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Factfind: Do we know the rate of travel transmission?

Tánaiste Leo Varadkar said on Wednesday night that international travel accounts for fewer than 1% of Covid-19 cases

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AS ENHANCED RESTRICTIONS for people travelling into Ireland come into force, Tánaiste Leo Varadkar told a Fine Gael parliamentary party meeting on Wednesday night that international travel accounts for fewer than 1% of Covid-19 cases in Ireland at present.  

Separately, Taoiseach Micheál Martin told a Fianna Fáil parliamentary party meeting that of 800 people who travelled into Ireland by air on Tuesday, 397 of them were from holiday destinations

Since Christmas, there have been increasing concerns about new variants of Covid-19 from the UK, South Africa and Brazil, prompting the Government this week to bring in some measures to mitigate against the risk of importation. 

So, is it accurate to say that fewer than 1% of Covid-19 cases are due to international travel? Let’s look at that figure the Tánaiste used on Wednesday night and see where this data comes from.

HPSC

Information on transmission rates and Covid-19 outbreaks are included in weekly reports from the Health Protection Surveillance Centre (HPSC).

The figure for international travel is contained in its most recent 14-day report

According to HPSC data, between 13 and 26 January, 32,103 cases of Covid-19 were reported in Ireland. 

The “most likely source of transmission” in 143 of these cases – or 0.45% – was travel, which, as Varadkar said, is lower than 1% of cases.  

Screenshot 2021-01-28 at 11.07.22 - Display 2 Source: HPSC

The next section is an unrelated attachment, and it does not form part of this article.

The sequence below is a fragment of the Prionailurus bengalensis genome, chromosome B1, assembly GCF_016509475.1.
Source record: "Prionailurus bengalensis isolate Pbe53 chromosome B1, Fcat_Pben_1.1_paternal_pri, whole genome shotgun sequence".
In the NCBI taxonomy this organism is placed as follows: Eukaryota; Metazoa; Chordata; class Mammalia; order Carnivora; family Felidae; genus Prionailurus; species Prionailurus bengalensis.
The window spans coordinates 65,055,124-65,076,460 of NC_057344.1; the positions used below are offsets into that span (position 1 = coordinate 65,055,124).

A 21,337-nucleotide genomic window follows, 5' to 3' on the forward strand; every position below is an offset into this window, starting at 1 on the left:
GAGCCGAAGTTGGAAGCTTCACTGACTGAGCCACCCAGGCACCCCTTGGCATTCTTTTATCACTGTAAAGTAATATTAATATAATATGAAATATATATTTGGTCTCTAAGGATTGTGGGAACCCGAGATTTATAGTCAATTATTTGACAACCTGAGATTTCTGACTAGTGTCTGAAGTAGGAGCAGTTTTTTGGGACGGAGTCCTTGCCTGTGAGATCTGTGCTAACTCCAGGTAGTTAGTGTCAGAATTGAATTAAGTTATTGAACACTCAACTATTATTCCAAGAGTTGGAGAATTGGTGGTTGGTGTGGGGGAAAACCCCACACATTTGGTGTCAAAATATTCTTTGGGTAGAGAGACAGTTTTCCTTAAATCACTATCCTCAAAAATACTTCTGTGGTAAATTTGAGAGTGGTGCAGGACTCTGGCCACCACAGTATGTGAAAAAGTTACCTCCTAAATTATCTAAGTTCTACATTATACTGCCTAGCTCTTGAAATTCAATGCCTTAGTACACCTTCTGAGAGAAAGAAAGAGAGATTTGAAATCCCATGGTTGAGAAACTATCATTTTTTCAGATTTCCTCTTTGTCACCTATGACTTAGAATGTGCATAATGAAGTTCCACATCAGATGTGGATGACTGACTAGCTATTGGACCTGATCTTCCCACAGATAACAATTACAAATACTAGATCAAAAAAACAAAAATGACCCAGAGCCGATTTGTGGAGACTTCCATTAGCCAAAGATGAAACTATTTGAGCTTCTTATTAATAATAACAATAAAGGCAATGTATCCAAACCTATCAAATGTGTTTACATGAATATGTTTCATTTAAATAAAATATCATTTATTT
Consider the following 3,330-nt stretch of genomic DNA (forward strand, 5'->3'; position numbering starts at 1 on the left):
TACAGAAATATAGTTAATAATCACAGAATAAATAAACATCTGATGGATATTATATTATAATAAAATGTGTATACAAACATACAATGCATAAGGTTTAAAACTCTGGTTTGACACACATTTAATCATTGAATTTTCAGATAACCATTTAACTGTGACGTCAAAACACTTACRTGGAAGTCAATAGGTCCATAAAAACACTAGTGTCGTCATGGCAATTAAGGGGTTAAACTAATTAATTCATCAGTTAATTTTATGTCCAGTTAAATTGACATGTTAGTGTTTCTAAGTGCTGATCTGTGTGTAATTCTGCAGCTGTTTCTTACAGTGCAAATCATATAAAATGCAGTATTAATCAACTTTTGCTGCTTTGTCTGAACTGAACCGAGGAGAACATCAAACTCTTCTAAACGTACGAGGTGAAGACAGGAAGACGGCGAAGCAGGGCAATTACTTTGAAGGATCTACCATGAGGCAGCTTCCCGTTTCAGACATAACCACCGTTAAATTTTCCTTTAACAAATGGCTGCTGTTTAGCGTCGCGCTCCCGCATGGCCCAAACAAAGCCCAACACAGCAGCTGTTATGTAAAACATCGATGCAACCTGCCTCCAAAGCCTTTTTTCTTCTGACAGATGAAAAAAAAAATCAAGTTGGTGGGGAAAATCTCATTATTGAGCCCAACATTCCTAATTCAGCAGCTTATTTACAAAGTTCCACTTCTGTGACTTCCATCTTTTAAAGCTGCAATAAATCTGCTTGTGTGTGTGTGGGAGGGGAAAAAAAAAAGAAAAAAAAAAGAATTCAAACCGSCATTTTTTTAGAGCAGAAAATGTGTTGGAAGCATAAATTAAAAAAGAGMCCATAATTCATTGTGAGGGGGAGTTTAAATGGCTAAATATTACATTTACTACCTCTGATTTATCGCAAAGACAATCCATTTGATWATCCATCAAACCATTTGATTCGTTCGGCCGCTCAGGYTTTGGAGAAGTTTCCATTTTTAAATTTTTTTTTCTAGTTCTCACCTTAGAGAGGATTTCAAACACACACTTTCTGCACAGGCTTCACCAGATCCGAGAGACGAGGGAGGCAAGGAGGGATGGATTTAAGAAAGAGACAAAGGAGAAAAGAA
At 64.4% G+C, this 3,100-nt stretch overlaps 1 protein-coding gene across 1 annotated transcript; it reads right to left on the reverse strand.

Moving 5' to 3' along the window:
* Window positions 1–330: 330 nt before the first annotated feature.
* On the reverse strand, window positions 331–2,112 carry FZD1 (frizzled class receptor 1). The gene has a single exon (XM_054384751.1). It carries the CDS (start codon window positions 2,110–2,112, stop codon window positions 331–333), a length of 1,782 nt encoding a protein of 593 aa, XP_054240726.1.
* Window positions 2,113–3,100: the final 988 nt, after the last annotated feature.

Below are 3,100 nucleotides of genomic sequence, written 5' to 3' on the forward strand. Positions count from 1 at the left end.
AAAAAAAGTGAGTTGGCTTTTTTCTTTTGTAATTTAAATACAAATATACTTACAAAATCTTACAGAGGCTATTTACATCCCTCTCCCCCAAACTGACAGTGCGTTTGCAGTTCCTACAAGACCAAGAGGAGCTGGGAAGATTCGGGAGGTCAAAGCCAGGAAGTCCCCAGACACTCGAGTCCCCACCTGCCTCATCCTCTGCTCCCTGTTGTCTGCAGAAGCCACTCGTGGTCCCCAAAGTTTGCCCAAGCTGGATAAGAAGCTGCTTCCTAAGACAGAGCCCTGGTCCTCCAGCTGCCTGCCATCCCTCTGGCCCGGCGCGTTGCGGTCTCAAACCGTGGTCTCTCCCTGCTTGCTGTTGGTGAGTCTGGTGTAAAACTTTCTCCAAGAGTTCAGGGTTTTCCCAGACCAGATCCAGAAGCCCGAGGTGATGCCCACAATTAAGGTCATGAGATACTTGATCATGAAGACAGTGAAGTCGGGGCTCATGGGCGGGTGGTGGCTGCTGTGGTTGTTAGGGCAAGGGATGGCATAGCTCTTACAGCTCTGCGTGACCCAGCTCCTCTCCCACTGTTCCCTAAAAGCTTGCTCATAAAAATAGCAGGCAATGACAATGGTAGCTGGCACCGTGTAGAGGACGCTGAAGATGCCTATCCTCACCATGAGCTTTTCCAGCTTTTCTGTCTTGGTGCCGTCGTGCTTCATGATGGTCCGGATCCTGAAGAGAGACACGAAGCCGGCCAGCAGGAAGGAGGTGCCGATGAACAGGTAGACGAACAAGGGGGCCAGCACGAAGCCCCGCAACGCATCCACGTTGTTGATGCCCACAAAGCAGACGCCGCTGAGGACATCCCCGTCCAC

The HPSC says that travel-related cases include people who acquire Covid-19 infection outside of Ireland – imported cases – as well as people who are infected directly by these imported cases. 

However, taking into account the reality of Covid-19′s spread and Ireland’s track and trace capabilities, there is a nuance behind this data. 

A person who travels into Ireland and later tests positive will be defined as a travel-related case based on information provided to Public Health teams. 

So, too, will any person they directly infect that Public Health teams or contact tracers are able to link to the original case. 

However, onward transmission – should it occur – will not be labelled ‘travel-related’.

A member of the National Public Health Emergency Team [NPHET] explained that cases linked to travel are generally low because it is hard to get exact figures. “It is quite difficult to accurately represent,” they said. 

That is because a person could be infected by a travel-related case but never know it. 

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Cases by “mostly likely transmission source” are set out under six categories by the HPSC – travel-related, close contact, healthcare setting [patient], healthcare setting [staff], community transmission, and under investigation. 

Therefore, if a person is infected by a travel-related case – let’s say hypothetically a taxi driver at Dublin Airport – they may not display symptoms for several days and so may not be able to pinpoint how they contracted Covid-19. 

In that case, their infection would most likely fall under community transmission, where the source of infection is unknown. That accounts for 5,404 cases between 13 and 26 January. 

The travel data alone doesn’t give you an accurate enough picture of [travel-related] cases,” the NPHET member said. 

Based on limited HPSC data, it is accurate to say that less than 1% of cases in Ireland between 13 and 26 January were travel-related. 

However, it does not consider the possibility of onward transmission of these cases which ultimately may not be detected or linked to a travel-related case. 

So the Tánaiste was right to use a figure that was publicly available, but it is impossible to accurately say if this figure is correct or not, and it is, in fact, likely to account for more cases. 

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